Chilcot Inquiry

War criminals exposed

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The Chilcot report went further than many expected in condemning Tony Blair's role in the invasion of Iraq. As Judith Orr says, it also reinforced the need to be vigilant against all warmongers.

It took 12 days for the Chilcot report on the Iraq war to be read aloud non-stop at the Edinburgh Festival event last month. The 2.6 million words of the report were not the whitewash some had feared. In fact they were a confirmation of what so many of those who protested against the war at the time said.

No wretched apology from Tony Blair

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From one whitewash to another. The Iraq Inquiry heard more evidence from Tony Blair.

The Wikileaks cables have already told us that Britain reduced the scale and scope of the inquiry so as not to embarrass the US. We now know that Blair privately told George W Bush that he could "count on us" for support for the invasion, and that Britain should be "gung-ho" about doing so.

He then expressed some sort of regret for the small fact that the invasion and occupation left over a million dead, but qualified this by saying that Britain should abandon its "wretched policy of apology" over the war.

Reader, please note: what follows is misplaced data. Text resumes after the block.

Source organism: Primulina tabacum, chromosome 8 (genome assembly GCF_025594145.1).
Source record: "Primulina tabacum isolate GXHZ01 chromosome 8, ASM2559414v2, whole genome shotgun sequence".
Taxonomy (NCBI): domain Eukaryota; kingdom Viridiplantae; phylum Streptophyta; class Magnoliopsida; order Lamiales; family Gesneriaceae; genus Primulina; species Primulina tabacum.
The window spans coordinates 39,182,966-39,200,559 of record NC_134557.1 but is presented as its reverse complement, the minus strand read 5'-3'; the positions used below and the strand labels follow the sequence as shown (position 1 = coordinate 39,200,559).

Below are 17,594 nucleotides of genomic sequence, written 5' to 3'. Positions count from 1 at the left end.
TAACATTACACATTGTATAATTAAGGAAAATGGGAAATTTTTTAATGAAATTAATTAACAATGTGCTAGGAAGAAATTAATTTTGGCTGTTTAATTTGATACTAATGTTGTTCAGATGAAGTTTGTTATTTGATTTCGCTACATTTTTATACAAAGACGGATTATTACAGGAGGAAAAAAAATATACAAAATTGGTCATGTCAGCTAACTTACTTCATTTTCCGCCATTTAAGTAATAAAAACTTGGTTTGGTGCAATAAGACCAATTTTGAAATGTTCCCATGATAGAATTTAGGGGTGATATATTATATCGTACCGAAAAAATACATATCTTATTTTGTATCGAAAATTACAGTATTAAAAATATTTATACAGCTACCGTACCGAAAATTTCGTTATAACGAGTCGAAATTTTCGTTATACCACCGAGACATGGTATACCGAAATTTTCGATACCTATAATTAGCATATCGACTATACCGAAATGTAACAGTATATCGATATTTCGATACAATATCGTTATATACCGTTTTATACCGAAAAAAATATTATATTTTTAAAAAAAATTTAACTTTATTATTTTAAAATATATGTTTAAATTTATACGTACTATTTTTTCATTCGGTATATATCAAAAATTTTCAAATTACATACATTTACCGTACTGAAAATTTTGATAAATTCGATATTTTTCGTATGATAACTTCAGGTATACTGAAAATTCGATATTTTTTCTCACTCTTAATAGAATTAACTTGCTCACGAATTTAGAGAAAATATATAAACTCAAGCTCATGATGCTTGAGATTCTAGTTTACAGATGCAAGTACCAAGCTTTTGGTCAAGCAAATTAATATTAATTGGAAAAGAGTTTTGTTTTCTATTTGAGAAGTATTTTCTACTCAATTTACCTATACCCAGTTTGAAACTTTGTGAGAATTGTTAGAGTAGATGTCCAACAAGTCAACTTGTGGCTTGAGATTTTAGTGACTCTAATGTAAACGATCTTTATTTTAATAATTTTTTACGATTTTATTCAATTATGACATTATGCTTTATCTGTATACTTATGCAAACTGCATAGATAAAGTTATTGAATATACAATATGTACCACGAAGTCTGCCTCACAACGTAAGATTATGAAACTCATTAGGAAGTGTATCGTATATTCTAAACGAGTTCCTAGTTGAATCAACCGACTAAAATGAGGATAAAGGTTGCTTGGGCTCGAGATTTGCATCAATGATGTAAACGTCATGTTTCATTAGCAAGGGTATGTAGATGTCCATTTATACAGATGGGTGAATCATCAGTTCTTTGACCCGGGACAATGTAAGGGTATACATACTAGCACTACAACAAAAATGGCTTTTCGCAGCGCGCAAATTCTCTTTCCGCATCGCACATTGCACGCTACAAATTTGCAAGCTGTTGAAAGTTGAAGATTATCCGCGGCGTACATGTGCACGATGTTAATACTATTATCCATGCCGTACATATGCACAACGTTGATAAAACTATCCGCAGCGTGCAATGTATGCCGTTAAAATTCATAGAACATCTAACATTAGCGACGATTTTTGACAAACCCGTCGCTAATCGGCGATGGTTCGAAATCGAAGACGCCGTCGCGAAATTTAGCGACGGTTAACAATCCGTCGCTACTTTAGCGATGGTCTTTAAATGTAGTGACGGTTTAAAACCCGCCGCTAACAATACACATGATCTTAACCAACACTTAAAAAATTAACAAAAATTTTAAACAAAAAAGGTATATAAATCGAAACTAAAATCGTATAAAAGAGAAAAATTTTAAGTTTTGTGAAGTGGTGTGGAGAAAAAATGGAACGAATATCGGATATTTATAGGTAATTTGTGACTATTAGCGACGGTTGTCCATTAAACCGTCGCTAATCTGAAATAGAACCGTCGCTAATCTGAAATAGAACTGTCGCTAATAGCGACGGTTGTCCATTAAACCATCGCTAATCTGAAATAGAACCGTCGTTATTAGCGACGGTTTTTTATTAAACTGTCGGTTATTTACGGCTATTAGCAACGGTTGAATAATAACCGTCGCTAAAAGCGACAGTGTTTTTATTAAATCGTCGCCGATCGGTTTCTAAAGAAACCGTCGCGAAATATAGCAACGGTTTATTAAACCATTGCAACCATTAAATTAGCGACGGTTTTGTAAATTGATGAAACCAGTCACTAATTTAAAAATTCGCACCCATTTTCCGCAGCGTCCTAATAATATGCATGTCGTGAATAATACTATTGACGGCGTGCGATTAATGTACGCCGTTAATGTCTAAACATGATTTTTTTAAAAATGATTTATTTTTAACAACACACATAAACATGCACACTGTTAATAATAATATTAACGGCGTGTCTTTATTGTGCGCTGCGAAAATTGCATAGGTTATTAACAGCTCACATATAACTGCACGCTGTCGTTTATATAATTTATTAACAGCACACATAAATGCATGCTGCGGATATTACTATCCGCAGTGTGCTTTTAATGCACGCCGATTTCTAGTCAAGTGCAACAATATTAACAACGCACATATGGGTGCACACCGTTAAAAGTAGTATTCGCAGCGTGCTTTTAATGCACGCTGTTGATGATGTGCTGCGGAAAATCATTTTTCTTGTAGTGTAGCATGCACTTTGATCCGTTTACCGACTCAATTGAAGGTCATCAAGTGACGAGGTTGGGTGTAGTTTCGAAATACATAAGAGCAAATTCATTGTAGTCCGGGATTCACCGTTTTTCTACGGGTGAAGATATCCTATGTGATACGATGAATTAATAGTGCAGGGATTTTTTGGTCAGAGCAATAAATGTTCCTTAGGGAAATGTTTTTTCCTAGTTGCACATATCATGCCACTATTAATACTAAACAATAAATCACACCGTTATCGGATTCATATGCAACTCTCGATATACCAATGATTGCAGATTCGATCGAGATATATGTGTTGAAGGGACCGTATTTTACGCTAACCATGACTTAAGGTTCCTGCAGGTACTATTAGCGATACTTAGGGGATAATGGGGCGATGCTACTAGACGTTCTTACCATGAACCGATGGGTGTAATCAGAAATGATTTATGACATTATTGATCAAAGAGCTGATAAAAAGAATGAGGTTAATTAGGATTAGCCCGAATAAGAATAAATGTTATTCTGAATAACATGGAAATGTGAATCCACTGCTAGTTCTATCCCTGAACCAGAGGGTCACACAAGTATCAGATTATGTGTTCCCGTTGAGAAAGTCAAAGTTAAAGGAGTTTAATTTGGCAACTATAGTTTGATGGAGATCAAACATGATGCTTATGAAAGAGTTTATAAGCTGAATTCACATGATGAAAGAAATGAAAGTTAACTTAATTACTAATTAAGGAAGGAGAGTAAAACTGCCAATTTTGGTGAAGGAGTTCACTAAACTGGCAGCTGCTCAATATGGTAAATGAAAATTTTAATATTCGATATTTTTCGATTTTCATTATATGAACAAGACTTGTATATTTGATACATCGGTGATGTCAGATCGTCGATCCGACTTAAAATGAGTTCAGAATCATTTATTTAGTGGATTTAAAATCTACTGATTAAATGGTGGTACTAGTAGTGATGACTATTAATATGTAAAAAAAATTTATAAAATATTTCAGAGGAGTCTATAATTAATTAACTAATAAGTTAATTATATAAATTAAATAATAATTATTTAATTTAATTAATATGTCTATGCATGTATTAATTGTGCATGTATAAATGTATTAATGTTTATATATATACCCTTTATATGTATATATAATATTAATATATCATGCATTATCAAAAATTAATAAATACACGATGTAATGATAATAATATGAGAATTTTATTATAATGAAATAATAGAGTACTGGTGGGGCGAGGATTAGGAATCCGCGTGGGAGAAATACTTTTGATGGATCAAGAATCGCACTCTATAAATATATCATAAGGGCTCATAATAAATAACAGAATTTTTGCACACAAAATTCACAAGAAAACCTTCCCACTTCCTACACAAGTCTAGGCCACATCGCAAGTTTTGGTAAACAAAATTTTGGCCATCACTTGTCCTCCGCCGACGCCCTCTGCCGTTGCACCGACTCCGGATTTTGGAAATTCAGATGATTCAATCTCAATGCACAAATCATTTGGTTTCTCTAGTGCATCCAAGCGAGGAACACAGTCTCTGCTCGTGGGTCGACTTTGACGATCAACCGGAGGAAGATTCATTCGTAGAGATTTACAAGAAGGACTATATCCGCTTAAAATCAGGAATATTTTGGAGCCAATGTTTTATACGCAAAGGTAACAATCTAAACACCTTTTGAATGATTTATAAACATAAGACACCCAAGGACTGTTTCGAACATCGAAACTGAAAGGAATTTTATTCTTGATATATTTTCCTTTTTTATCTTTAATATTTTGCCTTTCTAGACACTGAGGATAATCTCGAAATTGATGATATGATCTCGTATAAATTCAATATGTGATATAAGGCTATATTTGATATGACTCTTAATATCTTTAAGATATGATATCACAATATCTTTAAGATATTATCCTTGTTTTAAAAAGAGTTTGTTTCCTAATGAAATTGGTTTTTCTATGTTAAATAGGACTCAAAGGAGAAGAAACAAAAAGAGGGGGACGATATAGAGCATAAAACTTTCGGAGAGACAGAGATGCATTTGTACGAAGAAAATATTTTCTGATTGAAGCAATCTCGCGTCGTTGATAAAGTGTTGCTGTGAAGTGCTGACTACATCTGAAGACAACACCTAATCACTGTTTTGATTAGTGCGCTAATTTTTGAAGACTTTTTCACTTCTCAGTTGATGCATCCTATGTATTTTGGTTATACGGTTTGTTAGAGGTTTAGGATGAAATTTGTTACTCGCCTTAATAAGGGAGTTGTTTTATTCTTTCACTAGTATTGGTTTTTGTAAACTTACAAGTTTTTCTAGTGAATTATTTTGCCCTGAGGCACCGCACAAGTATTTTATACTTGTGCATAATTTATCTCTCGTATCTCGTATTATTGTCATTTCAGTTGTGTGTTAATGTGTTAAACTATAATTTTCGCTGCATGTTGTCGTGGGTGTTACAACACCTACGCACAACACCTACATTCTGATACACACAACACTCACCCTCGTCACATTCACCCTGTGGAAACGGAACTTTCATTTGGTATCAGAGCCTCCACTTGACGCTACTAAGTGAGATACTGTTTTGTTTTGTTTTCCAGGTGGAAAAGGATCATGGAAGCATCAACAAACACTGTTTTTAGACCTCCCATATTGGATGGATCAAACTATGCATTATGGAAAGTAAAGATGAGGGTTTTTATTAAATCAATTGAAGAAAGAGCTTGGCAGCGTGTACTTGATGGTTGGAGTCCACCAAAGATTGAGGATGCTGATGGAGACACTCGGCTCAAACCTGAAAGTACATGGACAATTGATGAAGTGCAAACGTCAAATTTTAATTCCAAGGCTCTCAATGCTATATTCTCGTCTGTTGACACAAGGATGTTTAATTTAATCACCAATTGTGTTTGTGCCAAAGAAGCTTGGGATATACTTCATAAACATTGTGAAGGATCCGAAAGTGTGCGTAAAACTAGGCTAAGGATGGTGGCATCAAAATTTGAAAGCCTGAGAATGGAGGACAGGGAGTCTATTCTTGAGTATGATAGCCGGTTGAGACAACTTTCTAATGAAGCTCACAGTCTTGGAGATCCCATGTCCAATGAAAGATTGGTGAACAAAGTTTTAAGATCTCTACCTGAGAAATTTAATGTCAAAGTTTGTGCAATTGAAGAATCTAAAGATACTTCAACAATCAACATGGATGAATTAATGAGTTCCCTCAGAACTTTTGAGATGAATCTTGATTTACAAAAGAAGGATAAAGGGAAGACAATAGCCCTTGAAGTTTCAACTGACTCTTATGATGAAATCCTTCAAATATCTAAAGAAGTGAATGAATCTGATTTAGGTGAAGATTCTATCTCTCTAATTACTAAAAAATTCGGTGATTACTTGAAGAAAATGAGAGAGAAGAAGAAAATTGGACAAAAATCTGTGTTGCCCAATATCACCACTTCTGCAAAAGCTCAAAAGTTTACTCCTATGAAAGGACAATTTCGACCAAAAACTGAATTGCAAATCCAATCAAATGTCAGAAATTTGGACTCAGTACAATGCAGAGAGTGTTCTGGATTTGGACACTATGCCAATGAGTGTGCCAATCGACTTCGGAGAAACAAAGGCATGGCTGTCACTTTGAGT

Tony's trials

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The Chilcot inquiry into the Iraq War reached a stage few may have foreseen as Socialist Review went to press, with Tony Blair poised to appear following damaging testimony from civil servants, lawyers and even the odd minister.

An inquiry that appeared as toothless as the establishment figures that comprise it nonetheless threatens to propel the architect of New Labour into the realms of the 2007 Channel 4 drama The Trial of Tony Blair, in which the war crimes of the ex-prime minister catch up with him.

Of course, we are a long way from seeing Blair on trial at the Hague. We are even quite a way from seeing any conclusions from the inquiry, which goes on hold ahead of the general election once - and if - Gordon Brown appears.

There remains little reason to expect anything more than a whitewash.

Warmongers, disloyal mandarins and WMD

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The Chilcot Inquiry into the Iraq war opened amid widespread scepticism in Britain and internationally.

There is concern that the investigation - the fifth of its kind since 2003 - will be another whitewash. Critics argue that the British government will try to prevent the truth from coming out, fearing the serious political and legal repercussions that might follow.

Anti-war campaigners also cite the remit and composition of the inquiry team as pointers for a probable cover-up. Four knights and a baroness investigating a war crime to learn lessons for the future!

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